Lower price at Amazon, too!

I’ve lowered the price at Amazon so Kindle users can get the same deal as other formats at Smashwords. Starting by tomorrow evening and running through the end of July, CHILD OF EL SALVADOR will be available at 25% off the usual $2.99 price.

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Smashwords is promoting e-books for any e-reader except Kindle (sorry, the coupon is only valid at the Smashwords site) during their July Summer-Winter (either hemisphere) promotion. This is your chance to save! The coupon code is RU54Y, entered during checkout.

Just visit:  https://www.smashwords.com/profile/view/PennyDurant

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Quotations: #3

“Most editors are failed writers–but then so are most writers.”
-Thomas Stearns Eliot

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Writing Tip #6: And, Where Are We?

The setting of your story is more than the time and the place.  It is an essential part of the whole and deserves your attention and creativity.  Reading,  I was told as a child, can take us to faraway places and times.  A carefully crafted setting can make us feel part of that place and time.  

Setting can control possibilities in the story.  If the story is set by a lake possible plot problems can arise around the water and boats and swimming.  Sunburn and dead fish smell.  Or the cool breeze off the water.  A sense that this is where I was meant to be.

Setting can include:

  • world, country, state, city and the counterparts in other worlds
  • time of day, month, and year
  • the flora and fauna of the place
  • culture
  • buildings/architecture 
  • transportation availability
  • the trappings of the lives of the people in the place and at that time

I’ll be writing more about these ideas in future posts in more detail.  In the meantime, think about the times you’ve thought, “This is it.  This is the place that’s me.”  Let me know what places came to mind.


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Quotations: #2

“Fool!” said my muse to me, “look in thy heart, and write.”

-Edmund Spenser

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Quotations: #1

The best way to become acquainted with a subject is to write a book about it.
-Benjamin Disraeli

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Writing Tip #5: Catching a Character

Do you ever see a stranger and that person catches your eye? You look again. What draws your interest? Why did you give that person more than a glance?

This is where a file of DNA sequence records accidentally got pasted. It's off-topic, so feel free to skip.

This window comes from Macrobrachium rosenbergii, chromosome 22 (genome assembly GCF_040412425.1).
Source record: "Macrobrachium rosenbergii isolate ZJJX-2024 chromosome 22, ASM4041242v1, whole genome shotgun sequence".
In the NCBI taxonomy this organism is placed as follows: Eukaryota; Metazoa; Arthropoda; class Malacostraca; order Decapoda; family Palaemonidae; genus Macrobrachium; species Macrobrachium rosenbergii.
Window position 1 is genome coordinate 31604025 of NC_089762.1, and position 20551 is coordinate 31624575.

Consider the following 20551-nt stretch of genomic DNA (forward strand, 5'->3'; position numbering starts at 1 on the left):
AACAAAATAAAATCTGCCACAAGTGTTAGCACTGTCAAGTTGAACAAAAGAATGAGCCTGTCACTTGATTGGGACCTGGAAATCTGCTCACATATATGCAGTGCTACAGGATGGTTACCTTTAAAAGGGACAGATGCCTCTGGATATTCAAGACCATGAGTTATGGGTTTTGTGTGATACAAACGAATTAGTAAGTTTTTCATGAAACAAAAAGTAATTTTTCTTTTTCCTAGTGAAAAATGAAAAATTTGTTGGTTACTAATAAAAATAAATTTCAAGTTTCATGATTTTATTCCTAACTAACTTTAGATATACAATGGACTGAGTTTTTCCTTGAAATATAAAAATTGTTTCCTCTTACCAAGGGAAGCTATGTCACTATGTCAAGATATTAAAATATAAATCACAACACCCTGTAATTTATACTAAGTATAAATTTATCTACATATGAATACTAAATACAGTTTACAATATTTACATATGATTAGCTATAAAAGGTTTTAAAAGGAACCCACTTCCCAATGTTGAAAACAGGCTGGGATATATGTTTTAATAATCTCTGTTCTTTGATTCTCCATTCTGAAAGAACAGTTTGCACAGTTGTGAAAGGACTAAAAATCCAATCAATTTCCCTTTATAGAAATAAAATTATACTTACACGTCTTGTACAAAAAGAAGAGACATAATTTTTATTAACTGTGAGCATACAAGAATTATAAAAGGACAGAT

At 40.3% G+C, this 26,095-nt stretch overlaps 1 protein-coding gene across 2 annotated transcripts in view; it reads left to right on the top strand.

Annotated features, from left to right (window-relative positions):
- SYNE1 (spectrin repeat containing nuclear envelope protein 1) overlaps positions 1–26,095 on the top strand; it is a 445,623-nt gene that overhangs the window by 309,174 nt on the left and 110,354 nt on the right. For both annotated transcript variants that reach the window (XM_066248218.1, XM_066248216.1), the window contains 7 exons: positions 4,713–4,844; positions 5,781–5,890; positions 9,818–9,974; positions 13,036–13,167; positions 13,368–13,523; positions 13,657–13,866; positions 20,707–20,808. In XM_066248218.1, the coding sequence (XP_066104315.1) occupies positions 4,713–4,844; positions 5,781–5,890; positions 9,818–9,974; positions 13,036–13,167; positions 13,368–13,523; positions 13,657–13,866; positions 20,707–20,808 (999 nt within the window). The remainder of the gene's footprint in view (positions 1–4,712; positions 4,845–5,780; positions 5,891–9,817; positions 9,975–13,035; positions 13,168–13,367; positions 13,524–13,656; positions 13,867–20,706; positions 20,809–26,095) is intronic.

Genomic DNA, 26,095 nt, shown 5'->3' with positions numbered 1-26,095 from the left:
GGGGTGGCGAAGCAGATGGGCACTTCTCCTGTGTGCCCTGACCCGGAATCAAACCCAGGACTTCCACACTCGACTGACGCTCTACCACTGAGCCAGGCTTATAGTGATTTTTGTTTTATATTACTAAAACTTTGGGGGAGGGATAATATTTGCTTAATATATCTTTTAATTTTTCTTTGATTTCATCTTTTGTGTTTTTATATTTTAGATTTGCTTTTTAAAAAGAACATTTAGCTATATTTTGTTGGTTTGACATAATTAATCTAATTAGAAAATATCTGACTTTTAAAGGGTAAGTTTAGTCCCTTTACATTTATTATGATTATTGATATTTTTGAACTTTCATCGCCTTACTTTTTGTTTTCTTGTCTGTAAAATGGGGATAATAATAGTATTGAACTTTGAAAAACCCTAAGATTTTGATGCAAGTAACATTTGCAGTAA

I love to people watch. There’s a man who visits the mall every day. Well, at least every day we go walking. He always wears an expensive suit, white shirt, and tie with matching pocket handkerchief. Soft-looking leather shoes. Omar and I have speculated on why he’s there, often just sitting on a bench. We assume he’s retired from a job where he dressed up to go to work every day. I think his wife died as well. Someday we may talk with him, get the real story, but until then we’ll let our imaginations run wild.

It’s fun to people watch, but as a writer you can take it further. Be intentional when someone catches your eye. Write down the details. Ask yourself what you see, but also jot down questions you can write about later.

One night in an upscale restaurant I saw an older man with a younger woman. She sported the largest diamond solitaire I’d ever seen, but no wedding band. They were talking earnestly, bordering on heatedly. I have practiced writing dialogue by assuming they were engaged and he was pressuring her to set the wedding date, or that he was the father of the woman, trying to talk her out of marriage to a rich, but shallow man. Take my two people and come up with a situation of your own.

Again at the mall, there was a man who sat at a kiosk. I never saw anyone stop to buy something, and the man was always on the phone. He wore really nice pants and a silk shirt beneath a sports coat. He didn’t look short of money. What was his story?
Write down what small thing that stood out, the inconsistent detail, the special characteristic. You can play with these details later, imagining characters based on them. You might give a character a similar, unusual characteristic. Be sure you know how your character got that jagged scar, why he always wears a boutonnière.